1. What all this is about
relational structuresRelational structures like (simple) are quite ‘friendly’ and easy to ‘handle’ in any way. However, if structures become more ‘nasty’ as in (hard), one must think of ways to make them understandable and easier to deal with. The world is full of structures like (hard), in the professional world, like software architecture or business analysis, as well as in our thinking and communication in everyday life.

So, in order to analyze this encounter of the structures of thinking and the structures of the world, one can break it down to elementary relational structures and basic concepts, like for example, Component or Module in Graph Theory, or the concept of Concept in Formal Concept Analysis.

Obviously, there is much abstraction and modeling involved here. However, here we do not care too much about the precise definition of these concepts. The main focus is on mapping practically relevant situations to rigorous formal concepts, where the situations are based on practitioners’ experiences and the formal concepts are provided by mathematical theories.

Notice, that here we restrict ourselves to discrete relational structures and thus exclude functional structures, just in order to stay focussed.

2. On Modelling Theory
The core of Modeling is abstraction, a natural thing we do every day many million times. However, why do so many people think of modeling (in Software Engineering) as sth very heavy weight instead? (Like UML, MDE, …)

I’m trying to gain a deeper understanding of the structure of modeling and become aware of what’s going during abstraction.

This is quite close to, but explicitly different from, Logical Model Theory, Software Language Engineering, Cognitive Science and Epistemology. However, I’m not sure yet how Modelling Theory relates to Model Thinking (by Scott E. Page) or Computational Thinking (by Jeannette M. Wing).

3. About the author
A-Academic and In-Industrial. Not Model Theory. Not Model-based … . Not developing new theorems. No practical experiments, surveys or projects. Rigorous and relevant – as far as capable. Hermeneutical, Dialectical and Analytical – as appropriate.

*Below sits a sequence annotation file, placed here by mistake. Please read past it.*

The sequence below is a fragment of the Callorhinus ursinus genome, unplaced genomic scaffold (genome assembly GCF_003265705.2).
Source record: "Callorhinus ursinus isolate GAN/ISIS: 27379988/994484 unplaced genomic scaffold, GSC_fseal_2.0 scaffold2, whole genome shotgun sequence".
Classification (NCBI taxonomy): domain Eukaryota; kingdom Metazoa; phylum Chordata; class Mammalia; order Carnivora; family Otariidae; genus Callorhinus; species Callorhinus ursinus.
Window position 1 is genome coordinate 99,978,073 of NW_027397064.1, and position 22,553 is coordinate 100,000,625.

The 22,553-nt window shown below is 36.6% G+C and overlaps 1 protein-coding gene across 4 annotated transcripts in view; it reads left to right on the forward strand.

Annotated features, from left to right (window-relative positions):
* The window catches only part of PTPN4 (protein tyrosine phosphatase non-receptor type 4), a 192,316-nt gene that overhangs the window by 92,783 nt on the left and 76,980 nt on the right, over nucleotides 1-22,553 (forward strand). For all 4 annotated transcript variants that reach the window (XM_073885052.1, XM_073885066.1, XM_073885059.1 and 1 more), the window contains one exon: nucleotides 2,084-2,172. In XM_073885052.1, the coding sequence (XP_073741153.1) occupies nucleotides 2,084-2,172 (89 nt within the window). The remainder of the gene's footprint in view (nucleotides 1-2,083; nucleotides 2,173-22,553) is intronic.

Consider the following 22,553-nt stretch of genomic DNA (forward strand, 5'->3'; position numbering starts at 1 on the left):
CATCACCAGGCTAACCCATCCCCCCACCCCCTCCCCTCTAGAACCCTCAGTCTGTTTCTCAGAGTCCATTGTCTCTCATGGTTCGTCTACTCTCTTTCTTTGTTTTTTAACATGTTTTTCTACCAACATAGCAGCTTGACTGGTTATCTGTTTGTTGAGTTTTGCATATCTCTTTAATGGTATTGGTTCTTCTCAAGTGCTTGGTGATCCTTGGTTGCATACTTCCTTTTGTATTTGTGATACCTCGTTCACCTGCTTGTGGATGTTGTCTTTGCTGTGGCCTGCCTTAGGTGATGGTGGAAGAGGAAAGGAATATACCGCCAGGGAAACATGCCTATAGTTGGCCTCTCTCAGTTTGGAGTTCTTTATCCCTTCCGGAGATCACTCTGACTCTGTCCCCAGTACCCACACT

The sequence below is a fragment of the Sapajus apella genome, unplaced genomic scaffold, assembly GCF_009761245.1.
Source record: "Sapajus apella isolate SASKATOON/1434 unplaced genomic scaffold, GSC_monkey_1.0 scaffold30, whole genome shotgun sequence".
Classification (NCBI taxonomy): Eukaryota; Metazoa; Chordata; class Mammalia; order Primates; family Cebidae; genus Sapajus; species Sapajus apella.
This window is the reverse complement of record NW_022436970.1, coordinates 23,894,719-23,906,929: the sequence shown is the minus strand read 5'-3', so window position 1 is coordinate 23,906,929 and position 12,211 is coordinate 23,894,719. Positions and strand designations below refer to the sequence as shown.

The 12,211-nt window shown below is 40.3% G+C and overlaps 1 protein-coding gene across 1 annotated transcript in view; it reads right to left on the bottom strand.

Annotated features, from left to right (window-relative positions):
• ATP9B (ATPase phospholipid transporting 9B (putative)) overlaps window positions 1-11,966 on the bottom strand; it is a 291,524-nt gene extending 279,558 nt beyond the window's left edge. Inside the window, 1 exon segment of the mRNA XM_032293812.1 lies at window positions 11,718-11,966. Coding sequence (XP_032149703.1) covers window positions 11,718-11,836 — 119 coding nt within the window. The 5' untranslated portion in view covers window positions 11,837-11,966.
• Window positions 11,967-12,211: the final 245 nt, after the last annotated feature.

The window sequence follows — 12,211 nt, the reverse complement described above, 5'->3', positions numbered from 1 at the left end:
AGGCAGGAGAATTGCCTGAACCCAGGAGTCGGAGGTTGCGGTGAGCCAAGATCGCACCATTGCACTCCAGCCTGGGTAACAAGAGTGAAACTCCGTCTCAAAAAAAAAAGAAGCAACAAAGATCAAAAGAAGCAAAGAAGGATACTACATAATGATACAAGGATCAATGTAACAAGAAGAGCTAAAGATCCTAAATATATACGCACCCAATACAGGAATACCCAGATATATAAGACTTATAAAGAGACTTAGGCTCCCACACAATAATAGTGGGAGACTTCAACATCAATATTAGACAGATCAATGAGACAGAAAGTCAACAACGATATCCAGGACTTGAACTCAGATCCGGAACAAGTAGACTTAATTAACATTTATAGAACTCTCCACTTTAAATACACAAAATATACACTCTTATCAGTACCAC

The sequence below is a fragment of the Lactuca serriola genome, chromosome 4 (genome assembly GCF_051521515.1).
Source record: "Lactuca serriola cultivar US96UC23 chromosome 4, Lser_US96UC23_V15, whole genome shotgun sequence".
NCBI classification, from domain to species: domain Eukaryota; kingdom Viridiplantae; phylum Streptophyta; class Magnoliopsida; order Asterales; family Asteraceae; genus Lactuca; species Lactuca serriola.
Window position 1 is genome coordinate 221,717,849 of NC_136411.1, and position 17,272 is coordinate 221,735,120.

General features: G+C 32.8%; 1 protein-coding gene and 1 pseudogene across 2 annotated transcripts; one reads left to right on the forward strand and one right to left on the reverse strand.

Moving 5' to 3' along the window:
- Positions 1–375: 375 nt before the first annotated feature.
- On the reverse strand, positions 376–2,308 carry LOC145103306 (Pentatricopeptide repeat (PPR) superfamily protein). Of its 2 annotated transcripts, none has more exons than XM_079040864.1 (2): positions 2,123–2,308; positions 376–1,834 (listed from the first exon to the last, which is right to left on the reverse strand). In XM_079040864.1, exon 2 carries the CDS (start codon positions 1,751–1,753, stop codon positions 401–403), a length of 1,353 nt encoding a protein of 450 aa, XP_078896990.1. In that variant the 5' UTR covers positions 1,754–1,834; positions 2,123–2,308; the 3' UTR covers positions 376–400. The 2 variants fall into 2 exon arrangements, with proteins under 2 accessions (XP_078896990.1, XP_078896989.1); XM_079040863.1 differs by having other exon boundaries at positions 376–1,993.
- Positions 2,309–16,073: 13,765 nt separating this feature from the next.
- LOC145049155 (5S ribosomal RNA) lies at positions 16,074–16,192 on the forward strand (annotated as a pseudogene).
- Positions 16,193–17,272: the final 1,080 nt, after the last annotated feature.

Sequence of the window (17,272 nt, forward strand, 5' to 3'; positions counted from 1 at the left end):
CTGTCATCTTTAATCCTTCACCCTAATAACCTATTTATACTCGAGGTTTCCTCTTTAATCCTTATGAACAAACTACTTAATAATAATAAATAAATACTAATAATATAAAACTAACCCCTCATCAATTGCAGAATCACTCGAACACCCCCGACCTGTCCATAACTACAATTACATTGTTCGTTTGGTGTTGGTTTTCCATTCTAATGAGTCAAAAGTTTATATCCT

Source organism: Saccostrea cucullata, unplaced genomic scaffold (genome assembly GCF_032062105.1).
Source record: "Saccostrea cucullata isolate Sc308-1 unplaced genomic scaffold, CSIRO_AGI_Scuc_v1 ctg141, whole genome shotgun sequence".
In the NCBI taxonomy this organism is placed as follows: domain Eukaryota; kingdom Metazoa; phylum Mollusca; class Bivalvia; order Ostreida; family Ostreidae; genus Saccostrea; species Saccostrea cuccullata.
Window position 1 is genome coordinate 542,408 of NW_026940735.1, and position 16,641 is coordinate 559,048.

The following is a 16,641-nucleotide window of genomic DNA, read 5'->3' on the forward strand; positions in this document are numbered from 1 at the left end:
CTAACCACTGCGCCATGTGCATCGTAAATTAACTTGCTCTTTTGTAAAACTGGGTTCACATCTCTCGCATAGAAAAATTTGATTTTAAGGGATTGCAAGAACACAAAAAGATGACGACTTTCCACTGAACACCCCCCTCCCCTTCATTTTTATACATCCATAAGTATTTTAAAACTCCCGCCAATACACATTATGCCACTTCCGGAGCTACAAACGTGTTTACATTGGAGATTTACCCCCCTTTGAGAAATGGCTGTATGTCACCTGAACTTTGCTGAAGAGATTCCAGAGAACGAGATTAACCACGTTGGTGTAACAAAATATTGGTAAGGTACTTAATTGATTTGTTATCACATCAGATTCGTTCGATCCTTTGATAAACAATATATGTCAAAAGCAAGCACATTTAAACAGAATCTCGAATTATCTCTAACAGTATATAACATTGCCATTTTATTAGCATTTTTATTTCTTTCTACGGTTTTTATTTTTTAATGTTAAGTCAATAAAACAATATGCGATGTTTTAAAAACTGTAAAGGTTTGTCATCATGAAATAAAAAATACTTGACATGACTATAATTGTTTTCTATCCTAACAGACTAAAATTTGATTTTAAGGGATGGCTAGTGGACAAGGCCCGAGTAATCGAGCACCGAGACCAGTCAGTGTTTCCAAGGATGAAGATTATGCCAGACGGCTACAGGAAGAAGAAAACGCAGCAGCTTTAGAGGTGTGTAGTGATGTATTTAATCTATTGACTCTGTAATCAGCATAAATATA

4 Responses to About

  1. Bastiaan Oud says:


    I was wondering whether you had a source or an author for the rhino picture, because I am thinking of using it in a presentation and would like to know about who has the copyright.


  2. [Online modeler for developers and architects – searching for beta testers]


    I’m searching for experimented people in modeling. I follow your blog modelpractice and it seems you’re involved in modeling. The purpose is to try an online modeler.

    My team and I are working on a tool allowing to achieve real models online, and not drawings. The end-users are coders, software architects and people experienced in modeling.

    We started six months ago and we now have a first version dedicated to class models and supporting some code generators: http://www.genmymodel.com . At this point, many signals and feedbacks let us know we hold something very interesting.
    There are hundreds of ideas for improved or new features but we now have to make the best choices according to the most relevant feedback. We need a few experts to go forward and that’s why we contact you.

    We’d like to do something really cool so If you have a moment to try GenMyModel, it would be very valuable for us. I am happy to answer any questions you may have, let me know if you have any time to talk.

    Email: tom _at_ genmymodel.com
    Twitter: @tomlegrd , @genmymodel

  3. We thought that you might like to know about this, as it concerns a general theory of modelling.

    “Outline for a Morphology of Modelling Methods”

    Can be downloaded from AMG at:



    Tom Ritchey

    • Hi Tom

      Thanks very much for the hint. Sorry, took me a while to answer (vacation). Also studied your website, especially the wicked problems idea was quite inspiring. I enjoyed reading about morphology of modeling types. Now thinking, how to get this together with what I’m doing. Somehow it seems similar, however …

      My view to the world is this: in a mathematical structure one may have functions and relations. My focus is on solely relational structures. Here, one has certain techniques to handle complexity, like connected components in graph theory or concept lattices in formal concept analysis.

      So, speaking in terms of your properties, for example, I have directed relationships, but I think I don’t have the notions of cause and effect, like you have in your scheme. Thus, my impression is the morphology is mainly focused on functional structures – is this right?

      So far my understanding.

      So long

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